• pulmonary artery systolic, diastolic, and mean pressure
  • pulmonary capillary wedge pressure
  • systemic and pulmonary arterial oxygen saturation
  • cardiac output

Vasodilator Testing

It is recommended that all patients undergo acute testing with a short-acting vasodilator to determine vasodilator responsiveness at the time of their initial right heart catheterization. The following vasodilators are recommended:

  • intravenous epoprostenol sodium
  • inhaled nitric oxide
  • intravenous adenosine

Patients who appear responsive to acute vasodilator testing may have a favorable response to treatment with oral calcium channel blockers. Although there is no consensus about the definition of vasodilator responsiveness, a minimum acceptable response would be a reduction in mean pulmonary artery pressure of 10 mm/Hg associated with either no change or an increase in cardiac output. Patients who do not manifest responsiveness to acute vasodilator challenge are unlikely to have clinical benefit from oral calcium channel blocker therapy.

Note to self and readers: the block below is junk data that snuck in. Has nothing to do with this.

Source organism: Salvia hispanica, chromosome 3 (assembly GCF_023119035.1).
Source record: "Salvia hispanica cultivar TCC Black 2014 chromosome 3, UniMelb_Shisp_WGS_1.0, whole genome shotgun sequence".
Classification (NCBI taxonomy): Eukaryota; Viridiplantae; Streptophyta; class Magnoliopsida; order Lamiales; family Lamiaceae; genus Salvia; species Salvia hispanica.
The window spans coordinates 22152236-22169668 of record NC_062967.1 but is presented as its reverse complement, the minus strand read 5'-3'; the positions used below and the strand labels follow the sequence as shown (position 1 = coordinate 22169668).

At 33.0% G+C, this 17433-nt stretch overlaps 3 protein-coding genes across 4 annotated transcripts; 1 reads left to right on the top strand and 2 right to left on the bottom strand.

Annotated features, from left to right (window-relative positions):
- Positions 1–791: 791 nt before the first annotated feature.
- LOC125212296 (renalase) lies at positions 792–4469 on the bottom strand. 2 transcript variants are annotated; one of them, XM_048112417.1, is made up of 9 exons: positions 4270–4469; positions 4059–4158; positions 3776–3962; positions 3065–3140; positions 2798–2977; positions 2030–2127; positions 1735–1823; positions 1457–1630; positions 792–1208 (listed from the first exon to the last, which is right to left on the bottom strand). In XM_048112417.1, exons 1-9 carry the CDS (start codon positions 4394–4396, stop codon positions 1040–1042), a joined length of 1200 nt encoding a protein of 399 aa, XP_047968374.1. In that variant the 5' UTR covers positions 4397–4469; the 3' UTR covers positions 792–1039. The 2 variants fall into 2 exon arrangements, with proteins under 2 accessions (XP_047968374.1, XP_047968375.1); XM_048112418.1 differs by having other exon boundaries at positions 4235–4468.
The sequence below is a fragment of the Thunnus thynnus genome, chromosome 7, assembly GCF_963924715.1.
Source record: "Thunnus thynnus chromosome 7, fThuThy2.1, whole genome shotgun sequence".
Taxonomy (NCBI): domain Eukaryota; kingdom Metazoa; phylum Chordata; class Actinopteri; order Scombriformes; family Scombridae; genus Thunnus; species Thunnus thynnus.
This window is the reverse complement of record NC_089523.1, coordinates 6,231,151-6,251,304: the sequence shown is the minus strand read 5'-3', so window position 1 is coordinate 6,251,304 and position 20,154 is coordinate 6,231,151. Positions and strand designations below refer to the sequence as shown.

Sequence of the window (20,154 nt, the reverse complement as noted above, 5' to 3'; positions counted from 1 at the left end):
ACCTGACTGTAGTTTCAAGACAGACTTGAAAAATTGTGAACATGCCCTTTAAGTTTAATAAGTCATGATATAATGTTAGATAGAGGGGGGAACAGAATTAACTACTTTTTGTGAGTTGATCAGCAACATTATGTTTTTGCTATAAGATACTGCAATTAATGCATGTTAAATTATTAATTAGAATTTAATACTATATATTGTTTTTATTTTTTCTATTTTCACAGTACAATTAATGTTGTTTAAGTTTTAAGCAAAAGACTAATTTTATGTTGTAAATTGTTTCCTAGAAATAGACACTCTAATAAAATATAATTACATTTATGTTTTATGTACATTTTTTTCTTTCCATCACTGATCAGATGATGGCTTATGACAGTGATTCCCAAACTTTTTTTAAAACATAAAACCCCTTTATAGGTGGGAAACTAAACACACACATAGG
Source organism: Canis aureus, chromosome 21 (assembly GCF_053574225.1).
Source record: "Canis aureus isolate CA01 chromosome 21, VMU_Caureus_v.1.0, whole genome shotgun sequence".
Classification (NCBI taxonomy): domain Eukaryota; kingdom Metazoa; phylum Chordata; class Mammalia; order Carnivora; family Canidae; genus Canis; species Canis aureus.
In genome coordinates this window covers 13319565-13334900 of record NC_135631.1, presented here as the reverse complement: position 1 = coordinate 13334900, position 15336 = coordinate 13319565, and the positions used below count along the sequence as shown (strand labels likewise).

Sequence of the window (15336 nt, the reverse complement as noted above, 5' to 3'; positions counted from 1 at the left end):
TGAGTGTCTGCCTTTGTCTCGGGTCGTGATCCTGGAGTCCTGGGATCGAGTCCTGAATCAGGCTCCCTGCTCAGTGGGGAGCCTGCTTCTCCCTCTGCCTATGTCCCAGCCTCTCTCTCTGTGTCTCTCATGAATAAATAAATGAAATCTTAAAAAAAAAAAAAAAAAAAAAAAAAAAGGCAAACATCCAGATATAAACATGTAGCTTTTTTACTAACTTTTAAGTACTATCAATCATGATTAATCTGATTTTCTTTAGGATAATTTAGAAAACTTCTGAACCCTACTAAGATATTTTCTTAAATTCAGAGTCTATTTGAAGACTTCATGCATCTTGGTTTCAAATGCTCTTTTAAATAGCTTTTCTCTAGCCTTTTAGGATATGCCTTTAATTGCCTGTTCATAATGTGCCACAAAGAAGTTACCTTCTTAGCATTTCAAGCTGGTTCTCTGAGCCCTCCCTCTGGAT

Assessment of Pulmonary Arterial Impedence

Measurements of the impedence of the pulmonary vascular bed, using the acceleration time interval measurements (AcT), may provide additional information about right ventricular performance. Impedence parameters may better reflect true right ventricular afterload and provide hemodynamic information beyond that derived from measurements of pressure and flow. Accurate assessment of impedence can be done at the time of cardiac catheterization using high-fidelity multisensor pressure and velocity transducers.

Lung Biopsy